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Hats off to Misbah and Younis

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Misbah_ul_Haq_Pakistan_cricketFor quite some time now, Pakistan cricket has been dogged by ups and downs, courtesy intra-national politics and the current geopolitical clime. This has been the reason behind their ‘home’ matches being played ‘away,’ though close to home.

While one may not count Misbah among the grittiest of captains from the last century and more, let us doff our hats, friends, to this gutsy leader of men, who has seen his team ‘from the log cabin to the White House’ as it were. Forty-two years old and soon to retire, Misbah made his debut when he was 27 years old in Test cricket, and a year later in ODIs. When he played his first T20 match, he was 34 years old.

Over a 15-year period (with long interruptions in between, after the last of which he made a comeback at the age of 33), he has played 65 Test matches (when ordinarily, anyone playing for this long consistently would have played 140 or more). Of these 65 Tests, he has captained his side in 46 (being made captain for the first time when he was 36 years old), and won 22 - a success rate of 48%.

Interestingly enough, his success rate is almost the same as his Test batting average. This success rate makes him the most successful captain of Pakistan, something which another successful skipper, one Imran Khan Niazi (a relative of Misbah’s), would be proud of.

They say that late blossoms last longer and Misbah bears testimony to that. He is a great inspiration to thousands of youngsters who would do well if they imbibe his ‘never-say-die’ attitude and fight their battles, no matter what their fields of endeavour in life are.

Cricket has seen the likes of Michael Hussey before – men who got the baggie green cap very late in their cricketing careers, and never looked back. For those who did not know, Hussey debuted in Test cricket when he was 30 years old, played for 8 years and scored 6235 runs at an average of 51.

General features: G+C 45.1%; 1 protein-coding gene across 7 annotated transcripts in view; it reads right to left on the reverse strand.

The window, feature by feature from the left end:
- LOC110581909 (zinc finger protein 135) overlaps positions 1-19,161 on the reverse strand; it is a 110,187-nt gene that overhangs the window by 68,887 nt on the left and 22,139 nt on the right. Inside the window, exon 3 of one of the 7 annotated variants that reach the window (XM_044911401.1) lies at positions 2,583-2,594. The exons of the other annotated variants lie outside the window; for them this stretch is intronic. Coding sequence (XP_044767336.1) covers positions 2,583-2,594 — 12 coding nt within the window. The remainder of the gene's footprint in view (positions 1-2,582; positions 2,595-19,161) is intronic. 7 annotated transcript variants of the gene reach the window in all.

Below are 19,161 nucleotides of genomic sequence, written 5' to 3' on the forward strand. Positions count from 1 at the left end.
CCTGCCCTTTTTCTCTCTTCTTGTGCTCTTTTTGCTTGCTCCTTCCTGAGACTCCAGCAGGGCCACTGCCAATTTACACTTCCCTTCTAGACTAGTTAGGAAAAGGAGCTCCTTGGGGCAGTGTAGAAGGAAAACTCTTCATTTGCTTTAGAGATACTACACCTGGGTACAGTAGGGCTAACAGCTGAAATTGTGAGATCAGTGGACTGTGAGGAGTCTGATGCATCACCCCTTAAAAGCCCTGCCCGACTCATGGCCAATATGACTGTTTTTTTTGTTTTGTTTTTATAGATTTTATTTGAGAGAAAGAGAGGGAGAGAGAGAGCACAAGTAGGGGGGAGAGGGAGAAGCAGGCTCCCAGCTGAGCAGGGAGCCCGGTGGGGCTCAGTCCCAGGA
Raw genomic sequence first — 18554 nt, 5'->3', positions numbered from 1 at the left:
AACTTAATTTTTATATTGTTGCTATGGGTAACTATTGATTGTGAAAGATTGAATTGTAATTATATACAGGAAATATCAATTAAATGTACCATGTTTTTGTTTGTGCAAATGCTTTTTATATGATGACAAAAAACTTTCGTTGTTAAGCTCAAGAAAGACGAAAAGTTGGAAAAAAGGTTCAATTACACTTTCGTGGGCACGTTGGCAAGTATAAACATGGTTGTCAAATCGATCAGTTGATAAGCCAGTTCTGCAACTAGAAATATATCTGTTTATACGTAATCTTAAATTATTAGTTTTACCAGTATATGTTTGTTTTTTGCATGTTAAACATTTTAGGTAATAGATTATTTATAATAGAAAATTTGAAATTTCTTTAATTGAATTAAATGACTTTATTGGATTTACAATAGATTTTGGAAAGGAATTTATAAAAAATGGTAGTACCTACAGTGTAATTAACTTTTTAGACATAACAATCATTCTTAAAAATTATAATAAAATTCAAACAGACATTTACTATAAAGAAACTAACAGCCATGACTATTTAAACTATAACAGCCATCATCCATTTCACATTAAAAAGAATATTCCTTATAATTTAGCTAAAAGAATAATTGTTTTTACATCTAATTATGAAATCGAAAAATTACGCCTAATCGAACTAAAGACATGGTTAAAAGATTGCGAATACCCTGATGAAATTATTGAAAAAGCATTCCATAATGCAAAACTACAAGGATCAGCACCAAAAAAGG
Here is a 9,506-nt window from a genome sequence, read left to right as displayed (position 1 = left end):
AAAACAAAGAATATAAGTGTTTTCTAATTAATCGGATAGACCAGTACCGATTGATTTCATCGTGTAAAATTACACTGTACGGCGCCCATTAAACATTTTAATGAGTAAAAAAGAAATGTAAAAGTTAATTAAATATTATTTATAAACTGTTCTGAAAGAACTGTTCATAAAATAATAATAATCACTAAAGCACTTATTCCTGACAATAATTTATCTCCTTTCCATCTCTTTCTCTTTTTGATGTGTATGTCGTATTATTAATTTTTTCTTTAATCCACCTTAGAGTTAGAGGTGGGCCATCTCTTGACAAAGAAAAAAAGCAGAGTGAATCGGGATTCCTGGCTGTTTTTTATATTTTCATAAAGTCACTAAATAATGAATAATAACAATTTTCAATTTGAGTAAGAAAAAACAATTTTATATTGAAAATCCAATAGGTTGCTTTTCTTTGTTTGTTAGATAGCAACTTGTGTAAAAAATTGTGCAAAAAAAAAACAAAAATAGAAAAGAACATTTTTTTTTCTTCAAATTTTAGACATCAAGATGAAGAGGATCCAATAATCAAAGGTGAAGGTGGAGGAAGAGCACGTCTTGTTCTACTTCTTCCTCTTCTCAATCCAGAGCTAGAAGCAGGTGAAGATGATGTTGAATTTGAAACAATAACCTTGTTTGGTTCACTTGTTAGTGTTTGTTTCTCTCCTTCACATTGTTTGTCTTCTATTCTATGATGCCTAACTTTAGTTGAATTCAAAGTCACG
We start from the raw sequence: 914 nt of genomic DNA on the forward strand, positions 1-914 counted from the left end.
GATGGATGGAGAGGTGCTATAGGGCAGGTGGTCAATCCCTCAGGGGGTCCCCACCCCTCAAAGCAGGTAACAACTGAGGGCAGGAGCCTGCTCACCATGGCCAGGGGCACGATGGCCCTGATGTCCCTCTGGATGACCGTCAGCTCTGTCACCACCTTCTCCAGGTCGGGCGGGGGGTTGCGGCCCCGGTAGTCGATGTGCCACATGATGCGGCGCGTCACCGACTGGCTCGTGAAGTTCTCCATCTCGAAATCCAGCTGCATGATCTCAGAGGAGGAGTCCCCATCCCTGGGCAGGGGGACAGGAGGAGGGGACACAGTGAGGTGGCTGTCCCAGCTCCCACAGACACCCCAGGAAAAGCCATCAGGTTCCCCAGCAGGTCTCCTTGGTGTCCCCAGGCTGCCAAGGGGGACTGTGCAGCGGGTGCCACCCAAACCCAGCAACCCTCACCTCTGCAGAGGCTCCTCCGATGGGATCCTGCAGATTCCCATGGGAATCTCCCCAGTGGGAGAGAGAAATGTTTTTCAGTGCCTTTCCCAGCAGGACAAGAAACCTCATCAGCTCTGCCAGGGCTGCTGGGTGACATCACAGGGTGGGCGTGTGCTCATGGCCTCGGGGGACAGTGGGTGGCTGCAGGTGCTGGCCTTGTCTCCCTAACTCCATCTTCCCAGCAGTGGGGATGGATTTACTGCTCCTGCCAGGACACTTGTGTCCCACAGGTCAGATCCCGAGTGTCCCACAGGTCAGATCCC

Younis_Khan_Pakistan_CricketThe ‘ul-Haq’, Misbah shares with a former captain, and the ‘Khan Niazi’ with a much-earlier one who also happens to be a relative of his. Along with Test cricket, he also donned the mantle of captaincy in ODIs and led his team to 45 victories in 87 matches (well over 50% success rate). And of course, he had a big hand in elevating Pakistan to the top of the ICC Test Rankings table in 2016.

He did so not just with his cricketing brains, but with his bat. He shared the Man of the series award for Pakistan’s tour of England with 284 runs (1 century and 2 half-tons) scored at an average of 40, he provided the mortar to the cement supplied by a teammate who has gone unsung for long…more about this teammate later.

One may wish to think what would have happened if things had been normal on the Pakistan-front. Perhaps, Misbah’s success rate would have been in the 60-70% range? Or perhaps he would have scored a lot more runs? But then as Oscar Cainer had written recently in the astrological daily forecast for this author’s sun-sign, ‘A perfect easel and a perfect brush do not a great artist make.’

Diamonds are formed under great pressure, exerted by the coal above them! It is because of this that what Misbah has achieved as captain is laudable. Extremely praiseworthy. Any easel which is out of one’s country is not the perfect one for a cricketer usually – and in this case, ‘home’ has not been ‘home’ per se for the Pakistani cricketers. But Misbah has carried his ‘near-perfect brush’ with him – leadership skills honed in difficult situations (His MBA coming in handy here, perhaps) and patient and calm batsmanship which has inspired all the cricketers he has played with, as captain and teammate, over the years.

That brings us to the unsung hero who was alluded to a little earlier.

Younis Khan, a former captain. He became the first Pakistani cricketer to score 10,000 runs in Test cricket, with Javed Miandad’s 8832 runs a distant second. He has scored more 100s than 50s, at once demonstrating his effectiveness at converting a 50-plus score to a three-figure one.

If he had opted to play on after the West Indies tour, he would surely have surpassed Dravid’s 36 centuries and who knows, even Ponting’s 41. Why I say this is because Younis Khan ended the tour of England with a match-winning double hundred! Among the 34 three-figure scores, are five double hundreds and one triple – five of these 200+ scores being scored in venues outside Pakistan – Chittagong, Bengaluru, London, Abu Dhabi and Harare. It is a startling feat indeed to have 10,000 runs in 115 Tests. Of course, being a number 3 (or 4) batsman, he would have got to bat twice in most of these Test matches.

Misbah, at 42 and Younis at 39, have shouldered a lot of responsibility for the Pakistan team. Truly, they would also have inspired hundreds of up-and-coming youngsters in the country by now…many of whom would soon get chances to represent their country on the international level. They pass the baton on in 2017.

 

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G Venkatesh (born 1972) is a senior lecturer in Energy and Environment, at Karlstad University in S...

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